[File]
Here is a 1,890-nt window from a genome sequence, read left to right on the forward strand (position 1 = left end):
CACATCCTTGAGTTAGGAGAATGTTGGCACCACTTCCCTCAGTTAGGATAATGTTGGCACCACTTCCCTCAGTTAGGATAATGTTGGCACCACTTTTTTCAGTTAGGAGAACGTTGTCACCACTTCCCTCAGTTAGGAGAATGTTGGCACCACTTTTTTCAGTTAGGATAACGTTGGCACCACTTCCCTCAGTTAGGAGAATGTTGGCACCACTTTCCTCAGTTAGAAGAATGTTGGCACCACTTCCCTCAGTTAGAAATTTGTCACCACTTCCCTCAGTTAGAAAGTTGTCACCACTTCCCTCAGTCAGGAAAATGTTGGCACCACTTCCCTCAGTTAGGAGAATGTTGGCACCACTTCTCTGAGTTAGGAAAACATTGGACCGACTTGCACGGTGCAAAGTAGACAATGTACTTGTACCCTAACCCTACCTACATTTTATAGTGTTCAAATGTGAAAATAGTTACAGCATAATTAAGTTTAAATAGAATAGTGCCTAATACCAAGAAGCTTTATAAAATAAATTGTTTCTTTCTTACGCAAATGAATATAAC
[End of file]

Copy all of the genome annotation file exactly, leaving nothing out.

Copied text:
Here is a 1,890-nt window from a genome sequence, read left to right on the forward strand (position 1 = left end):
CACATCCTTGAGTTAGGAGAATGTTGGCACCACTTCCCTCAGTTAGGATAATGTTGGCACCACTTCCCTCAGTTAGGATAATGTTGGCACCACTTTTTTCAGTTAGGAGAACGTTGTCACCACTTCCCTCAGTTAGGAGAATGTTGGCACCACTTTTTTCAGTTAGGATAACGTTGGCACCACTTCCCTCAGTTAGGAGAATGTTGGCACCACTTTCCTCAGTTAGAAGAATGTTGGCACCACTTCCCTCAGTTAGAAATTTGTCACCACTTCCCTCAGTTAGAAAGTTGTCACCACTTCCCTCAGTCAGGAAAATGTTGGCACCACTTCCCTCAGTTAGGAGAATGTTGGCACCACTTCTCTGAGTTAGGAAAACATTGGACCGACTTGCACGGTGCAAAGTAGACAATGTACTTGTACCCTAACCCTACCTACATTTTATAGTGTTCAAATGTGAAAATAGTTACAGCATAATTAAGTTTAAATAGAATAGTGCCTAATACCAAGAAGCTTTATAAAATAAATTGTTTCTTTCTTACGCAAATGAATATAAC